• Magical incursion causes shifts in geometry.

  • City is magical: impossible to predict, the party lurches from one weird encounter to the next.

This might be beyond the PCs’ control in which case their priority is getting themselves to safety or assisting others caught up in the disaster/riot/brawl to safety.

Alternatively, the PCs may have voluntarily entered this chaotic situation for similar reasons to the above.

I think this provides a neat framework upon which a city can be built, and I feel a little more confident about making city adventures with which I feel comfortable. No doubt this will be followed up with a (Neolithic?) city generation post, but for now sate yourself with this post from earlier in the year:

* * *

Print edition of PARIAH available from Soul Muppet:

Free edition of PARIAH available here (no nice pictures though):

You can buy the wilderness supplement for PARIAH here:


  1. I'm catching up after some time away, but I've been enjoying your neolithic city posts, and this most recent pair has been particularly good. It's a really nice overview of different play procedures, and I like the way you keep linking the big ideas to the specifics of your setting.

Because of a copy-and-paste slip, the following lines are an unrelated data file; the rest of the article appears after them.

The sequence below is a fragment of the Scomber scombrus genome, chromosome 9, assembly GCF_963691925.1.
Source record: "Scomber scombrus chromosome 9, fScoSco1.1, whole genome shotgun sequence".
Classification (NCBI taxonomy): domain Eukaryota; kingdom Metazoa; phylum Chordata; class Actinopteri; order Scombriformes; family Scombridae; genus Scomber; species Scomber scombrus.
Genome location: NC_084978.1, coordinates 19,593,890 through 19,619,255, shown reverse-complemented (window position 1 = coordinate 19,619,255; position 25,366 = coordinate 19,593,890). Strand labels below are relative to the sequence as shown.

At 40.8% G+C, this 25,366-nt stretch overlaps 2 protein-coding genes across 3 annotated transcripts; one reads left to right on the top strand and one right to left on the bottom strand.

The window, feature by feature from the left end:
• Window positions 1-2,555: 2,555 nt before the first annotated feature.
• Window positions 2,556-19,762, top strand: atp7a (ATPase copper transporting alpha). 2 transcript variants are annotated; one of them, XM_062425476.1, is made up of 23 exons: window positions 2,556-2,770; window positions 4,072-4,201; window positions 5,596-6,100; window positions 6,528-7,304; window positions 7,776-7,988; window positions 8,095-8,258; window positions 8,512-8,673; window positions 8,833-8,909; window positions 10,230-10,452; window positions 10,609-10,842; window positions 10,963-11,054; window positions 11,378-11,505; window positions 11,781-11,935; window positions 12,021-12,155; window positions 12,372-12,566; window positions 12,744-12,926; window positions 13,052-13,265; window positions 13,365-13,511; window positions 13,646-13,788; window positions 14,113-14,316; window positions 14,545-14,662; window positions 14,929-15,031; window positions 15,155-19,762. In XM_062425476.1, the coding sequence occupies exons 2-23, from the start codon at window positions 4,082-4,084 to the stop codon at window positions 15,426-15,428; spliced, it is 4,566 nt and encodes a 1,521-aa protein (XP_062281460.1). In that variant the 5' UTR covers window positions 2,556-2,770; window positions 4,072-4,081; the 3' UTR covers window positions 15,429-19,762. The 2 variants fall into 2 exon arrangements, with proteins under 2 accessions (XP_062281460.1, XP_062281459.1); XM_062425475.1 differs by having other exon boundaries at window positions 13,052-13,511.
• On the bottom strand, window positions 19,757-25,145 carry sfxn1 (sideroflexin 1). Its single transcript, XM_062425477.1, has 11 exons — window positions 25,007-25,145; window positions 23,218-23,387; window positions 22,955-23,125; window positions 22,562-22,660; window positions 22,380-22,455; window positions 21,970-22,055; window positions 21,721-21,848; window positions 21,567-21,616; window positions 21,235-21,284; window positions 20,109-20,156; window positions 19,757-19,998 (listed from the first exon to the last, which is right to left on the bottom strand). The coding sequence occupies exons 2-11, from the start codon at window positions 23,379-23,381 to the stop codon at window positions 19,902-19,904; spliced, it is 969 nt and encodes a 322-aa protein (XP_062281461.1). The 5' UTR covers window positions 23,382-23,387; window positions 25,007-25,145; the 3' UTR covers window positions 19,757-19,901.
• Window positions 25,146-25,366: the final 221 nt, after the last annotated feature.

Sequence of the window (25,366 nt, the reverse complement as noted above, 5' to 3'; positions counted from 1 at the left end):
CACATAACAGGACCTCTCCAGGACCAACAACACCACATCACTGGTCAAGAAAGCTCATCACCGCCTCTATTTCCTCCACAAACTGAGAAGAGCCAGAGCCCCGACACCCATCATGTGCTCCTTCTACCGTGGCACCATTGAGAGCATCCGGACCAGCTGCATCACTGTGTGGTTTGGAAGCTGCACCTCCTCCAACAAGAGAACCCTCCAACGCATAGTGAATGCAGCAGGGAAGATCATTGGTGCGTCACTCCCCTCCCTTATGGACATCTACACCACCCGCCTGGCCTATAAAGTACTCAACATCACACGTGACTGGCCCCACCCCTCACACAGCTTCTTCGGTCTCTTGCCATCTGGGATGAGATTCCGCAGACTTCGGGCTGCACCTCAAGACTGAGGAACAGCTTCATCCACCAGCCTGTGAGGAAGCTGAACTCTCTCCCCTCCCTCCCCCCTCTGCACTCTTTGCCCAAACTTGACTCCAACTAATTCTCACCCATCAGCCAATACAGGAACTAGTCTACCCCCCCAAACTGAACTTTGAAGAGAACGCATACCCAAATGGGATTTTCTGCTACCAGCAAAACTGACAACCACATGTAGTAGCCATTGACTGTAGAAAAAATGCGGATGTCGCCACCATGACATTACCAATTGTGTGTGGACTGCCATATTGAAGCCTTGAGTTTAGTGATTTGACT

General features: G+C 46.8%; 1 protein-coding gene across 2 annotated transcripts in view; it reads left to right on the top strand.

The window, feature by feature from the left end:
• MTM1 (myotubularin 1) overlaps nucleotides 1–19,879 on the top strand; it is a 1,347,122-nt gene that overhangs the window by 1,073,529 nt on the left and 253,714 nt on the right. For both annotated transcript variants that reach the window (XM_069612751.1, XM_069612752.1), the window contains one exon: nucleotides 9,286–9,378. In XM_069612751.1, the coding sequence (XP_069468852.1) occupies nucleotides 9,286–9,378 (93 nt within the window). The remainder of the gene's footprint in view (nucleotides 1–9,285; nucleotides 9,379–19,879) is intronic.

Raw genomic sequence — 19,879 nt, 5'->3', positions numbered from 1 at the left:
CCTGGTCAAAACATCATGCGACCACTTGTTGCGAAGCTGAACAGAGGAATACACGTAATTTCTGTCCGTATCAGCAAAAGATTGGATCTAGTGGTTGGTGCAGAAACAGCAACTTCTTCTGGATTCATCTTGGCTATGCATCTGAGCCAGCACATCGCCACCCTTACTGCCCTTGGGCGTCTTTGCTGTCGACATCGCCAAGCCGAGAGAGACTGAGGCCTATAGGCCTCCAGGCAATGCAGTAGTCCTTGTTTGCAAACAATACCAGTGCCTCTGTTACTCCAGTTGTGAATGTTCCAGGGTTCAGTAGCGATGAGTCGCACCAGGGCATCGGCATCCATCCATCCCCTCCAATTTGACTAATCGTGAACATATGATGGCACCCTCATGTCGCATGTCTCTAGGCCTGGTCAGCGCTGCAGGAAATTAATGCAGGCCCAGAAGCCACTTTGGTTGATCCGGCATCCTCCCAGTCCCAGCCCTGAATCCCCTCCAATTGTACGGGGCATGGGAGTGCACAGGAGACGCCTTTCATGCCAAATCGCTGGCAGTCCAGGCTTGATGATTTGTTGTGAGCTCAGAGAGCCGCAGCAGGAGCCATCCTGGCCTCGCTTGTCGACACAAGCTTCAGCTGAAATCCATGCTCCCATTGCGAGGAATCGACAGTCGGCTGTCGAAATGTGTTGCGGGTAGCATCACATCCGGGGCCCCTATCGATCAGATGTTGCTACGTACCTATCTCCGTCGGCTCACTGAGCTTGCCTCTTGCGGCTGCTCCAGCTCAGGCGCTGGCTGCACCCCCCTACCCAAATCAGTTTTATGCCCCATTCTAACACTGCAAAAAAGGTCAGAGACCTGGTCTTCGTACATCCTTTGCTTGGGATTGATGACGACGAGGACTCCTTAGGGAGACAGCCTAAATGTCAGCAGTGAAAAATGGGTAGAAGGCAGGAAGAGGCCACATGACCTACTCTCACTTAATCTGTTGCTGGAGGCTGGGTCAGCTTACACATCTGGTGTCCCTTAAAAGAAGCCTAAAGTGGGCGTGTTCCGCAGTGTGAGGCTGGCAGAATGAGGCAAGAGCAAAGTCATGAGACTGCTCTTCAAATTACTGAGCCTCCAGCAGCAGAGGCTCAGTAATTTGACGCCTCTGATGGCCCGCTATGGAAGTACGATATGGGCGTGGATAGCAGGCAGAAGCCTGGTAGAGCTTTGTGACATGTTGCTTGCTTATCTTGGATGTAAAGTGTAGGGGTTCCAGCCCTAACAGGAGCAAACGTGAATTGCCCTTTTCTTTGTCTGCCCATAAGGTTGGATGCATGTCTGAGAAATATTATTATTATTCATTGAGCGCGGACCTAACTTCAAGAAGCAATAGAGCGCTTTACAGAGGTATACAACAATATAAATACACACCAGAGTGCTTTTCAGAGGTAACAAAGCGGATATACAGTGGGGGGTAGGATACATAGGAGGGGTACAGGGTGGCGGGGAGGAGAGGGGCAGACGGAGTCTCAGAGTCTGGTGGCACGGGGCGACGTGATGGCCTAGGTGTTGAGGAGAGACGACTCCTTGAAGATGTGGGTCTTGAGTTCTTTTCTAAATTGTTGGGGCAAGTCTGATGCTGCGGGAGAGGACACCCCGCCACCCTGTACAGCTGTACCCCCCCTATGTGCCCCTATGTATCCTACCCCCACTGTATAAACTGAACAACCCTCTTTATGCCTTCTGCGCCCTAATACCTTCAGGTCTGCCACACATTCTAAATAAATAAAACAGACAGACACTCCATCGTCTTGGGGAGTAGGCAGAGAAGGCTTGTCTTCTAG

1. Thank you Anne. I think you can probably tell these posts have very much been examples of thinking out loud and they're a little rough around the edges (and also in the middle in many cases) but I'm a great believer in showing one's working! Likewise the "other planar" adventures in *Dusk* and *Death* that I've been writing up as I go... incidentally, your post on procedural generation has been a valuable reference tool for this and other hitherto unrevealed projects. So I'm very grateful!

    2. Sorry the post to which I refer was actually from the December 2019:

  2. So would you then use a grid while exploring new districts?

    1. I think I would reference a main, scaled city map. The new districts would be clearly demarcated and I'd use each district as the equivalent of a "hex". Entering a new district would be like entering a new hex.

      Bigger districts take more time to cross or explore, but then again small crowded districts with lots of winding lanes might also take more time to navigate. Each district would have its own encounter tables, possibly very different by day or night.

      Still a WIP atm but wanted to get some of the ideas down now.

  3. Okay, that makes sense. This would combine nicely with Into the Wyrd and Wild's hex navigation system.